People might also have a concept about something, without the skill to execute it. Many adults understand the concept of bacteria and wound maintenance, but they still go to a skilled professional to get stitches. Some people call this “book smarts” versus “street smarts.” Understanding the why helps you build your knowledge base and your retention of skills.

Most people in life don’t care about what others understand. They care about what others do. A conceptual understanding helps build skill sets faster.

**How Skills and Concepts Work Together in Math**

Math skills and concepts should be taught simultaneously. Children who learn math skills without learning the underlying concepts, will find math can get very confusing. Their lack of understanding will limit their ability to apply math in a variety of problem solving situations. Without understanding a concept, we are forced to rely on remembering and practicing a skill. For example, let’s say a 5th grader learned how to divide fractions using the "copy, dot, flip" method but never understood the concept behind why that process worked. Then the 5th grader progresses to 6th grade and stops practicing dividing fractions because they are learning new skills. When that child stops practicing, he will then likely forget how to divide fractions. This will be a problem when dividing fractions comes up again in algebra and advanced math. The child who has both the skills and the concepts will be much better prepared.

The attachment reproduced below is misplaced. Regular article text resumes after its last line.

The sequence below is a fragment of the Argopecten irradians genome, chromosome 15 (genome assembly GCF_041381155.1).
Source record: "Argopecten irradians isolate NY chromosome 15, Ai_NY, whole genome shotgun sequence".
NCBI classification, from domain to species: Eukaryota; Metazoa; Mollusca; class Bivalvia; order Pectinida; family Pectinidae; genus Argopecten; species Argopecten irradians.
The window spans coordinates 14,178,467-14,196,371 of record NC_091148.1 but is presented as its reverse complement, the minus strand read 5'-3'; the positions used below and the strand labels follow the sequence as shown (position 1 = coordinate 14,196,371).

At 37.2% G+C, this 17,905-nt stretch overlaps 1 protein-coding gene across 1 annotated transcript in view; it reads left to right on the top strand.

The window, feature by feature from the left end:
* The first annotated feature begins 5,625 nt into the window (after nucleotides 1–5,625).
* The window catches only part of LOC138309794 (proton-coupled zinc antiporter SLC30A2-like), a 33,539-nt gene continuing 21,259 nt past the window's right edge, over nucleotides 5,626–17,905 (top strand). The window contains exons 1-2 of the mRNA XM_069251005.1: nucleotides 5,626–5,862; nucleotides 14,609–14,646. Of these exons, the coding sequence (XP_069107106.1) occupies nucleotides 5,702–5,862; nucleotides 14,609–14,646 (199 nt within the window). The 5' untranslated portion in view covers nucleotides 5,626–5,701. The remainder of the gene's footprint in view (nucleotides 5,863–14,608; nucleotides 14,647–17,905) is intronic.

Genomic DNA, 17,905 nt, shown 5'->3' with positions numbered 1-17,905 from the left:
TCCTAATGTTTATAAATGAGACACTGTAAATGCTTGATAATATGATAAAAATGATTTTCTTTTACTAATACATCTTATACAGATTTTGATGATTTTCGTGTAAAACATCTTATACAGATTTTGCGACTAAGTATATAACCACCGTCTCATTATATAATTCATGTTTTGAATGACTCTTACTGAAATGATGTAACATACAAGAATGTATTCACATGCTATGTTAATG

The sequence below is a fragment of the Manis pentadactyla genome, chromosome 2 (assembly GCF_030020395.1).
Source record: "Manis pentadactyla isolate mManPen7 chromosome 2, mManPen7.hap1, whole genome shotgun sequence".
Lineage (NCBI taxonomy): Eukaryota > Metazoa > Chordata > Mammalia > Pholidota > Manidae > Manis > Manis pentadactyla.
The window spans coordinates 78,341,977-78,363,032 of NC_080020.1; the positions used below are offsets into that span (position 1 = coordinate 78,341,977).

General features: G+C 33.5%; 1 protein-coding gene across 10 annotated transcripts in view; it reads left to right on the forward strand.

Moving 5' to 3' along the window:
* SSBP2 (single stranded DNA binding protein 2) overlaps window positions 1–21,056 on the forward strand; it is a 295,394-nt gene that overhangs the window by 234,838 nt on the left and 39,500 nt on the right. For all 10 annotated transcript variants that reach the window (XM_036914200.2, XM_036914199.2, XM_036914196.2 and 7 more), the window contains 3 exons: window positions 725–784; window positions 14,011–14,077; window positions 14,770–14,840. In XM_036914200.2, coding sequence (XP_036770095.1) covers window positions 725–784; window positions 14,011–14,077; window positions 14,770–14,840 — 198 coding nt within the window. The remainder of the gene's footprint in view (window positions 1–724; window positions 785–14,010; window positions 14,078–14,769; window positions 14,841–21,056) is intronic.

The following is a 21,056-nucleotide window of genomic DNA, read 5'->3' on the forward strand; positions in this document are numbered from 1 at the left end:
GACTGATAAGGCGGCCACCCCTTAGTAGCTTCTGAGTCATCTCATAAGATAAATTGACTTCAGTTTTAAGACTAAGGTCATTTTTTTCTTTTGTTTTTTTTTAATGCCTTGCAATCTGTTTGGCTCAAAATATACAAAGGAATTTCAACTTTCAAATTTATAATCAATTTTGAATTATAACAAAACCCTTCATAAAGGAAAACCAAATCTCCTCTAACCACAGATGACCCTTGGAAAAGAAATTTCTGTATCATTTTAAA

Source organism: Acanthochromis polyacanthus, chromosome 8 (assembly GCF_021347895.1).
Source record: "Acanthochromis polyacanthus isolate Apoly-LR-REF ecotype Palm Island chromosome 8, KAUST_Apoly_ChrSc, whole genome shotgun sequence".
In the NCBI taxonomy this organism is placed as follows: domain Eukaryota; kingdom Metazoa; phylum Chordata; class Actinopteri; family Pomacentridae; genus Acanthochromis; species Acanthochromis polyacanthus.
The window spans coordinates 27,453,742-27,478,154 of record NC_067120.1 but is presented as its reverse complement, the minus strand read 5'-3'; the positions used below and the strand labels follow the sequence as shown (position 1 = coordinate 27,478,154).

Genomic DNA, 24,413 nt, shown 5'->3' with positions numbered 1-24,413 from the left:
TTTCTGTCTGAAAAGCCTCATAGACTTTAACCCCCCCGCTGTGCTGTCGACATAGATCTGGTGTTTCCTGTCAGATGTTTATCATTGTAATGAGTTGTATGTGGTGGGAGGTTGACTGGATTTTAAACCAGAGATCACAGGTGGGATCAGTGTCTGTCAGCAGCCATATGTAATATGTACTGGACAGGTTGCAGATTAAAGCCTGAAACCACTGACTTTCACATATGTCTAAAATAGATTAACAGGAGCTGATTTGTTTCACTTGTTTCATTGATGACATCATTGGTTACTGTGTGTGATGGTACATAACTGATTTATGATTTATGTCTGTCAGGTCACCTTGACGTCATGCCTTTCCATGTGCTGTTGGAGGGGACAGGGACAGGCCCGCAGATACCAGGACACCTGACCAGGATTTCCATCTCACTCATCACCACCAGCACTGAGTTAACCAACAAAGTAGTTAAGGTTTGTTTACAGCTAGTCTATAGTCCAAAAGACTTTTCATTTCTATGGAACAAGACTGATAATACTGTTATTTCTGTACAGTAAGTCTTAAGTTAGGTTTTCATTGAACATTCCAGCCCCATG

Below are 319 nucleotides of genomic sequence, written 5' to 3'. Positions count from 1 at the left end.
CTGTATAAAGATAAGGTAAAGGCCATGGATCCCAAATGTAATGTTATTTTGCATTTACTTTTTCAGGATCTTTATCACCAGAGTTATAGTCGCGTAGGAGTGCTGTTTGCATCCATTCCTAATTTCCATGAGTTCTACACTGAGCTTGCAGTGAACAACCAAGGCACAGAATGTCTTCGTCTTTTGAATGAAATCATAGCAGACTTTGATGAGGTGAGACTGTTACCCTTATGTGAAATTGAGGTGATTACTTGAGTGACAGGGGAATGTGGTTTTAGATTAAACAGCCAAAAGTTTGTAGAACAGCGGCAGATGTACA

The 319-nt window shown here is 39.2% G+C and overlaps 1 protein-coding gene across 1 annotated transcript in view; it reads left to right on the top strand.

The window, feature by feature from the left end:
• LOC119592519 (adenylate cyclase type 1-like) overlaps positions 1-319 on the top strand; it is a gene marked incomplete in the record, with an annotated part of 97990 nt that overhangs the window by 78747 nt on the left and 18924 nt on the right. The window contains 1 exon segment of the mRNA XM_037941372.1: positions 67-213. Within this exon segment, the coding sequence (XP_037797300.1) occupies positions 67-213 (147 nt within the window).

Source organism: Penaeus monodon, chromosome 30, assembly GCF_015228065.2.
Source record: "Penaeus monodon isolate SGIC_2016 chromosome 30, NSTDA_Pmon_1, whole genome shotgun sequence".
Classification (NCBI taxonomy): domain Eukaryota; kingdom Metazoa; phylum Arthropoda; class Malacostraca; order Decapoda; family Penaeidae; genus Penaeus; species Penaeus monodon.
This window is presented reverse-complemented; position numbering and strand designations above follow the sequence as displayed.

Children who learn math concepts without learning the skills, will struggle to apply what they know. Knowing the difference between concepts and skills helps to identify the problems that arise in math.

**How we Approach Skills and Concepts at Mathnasium**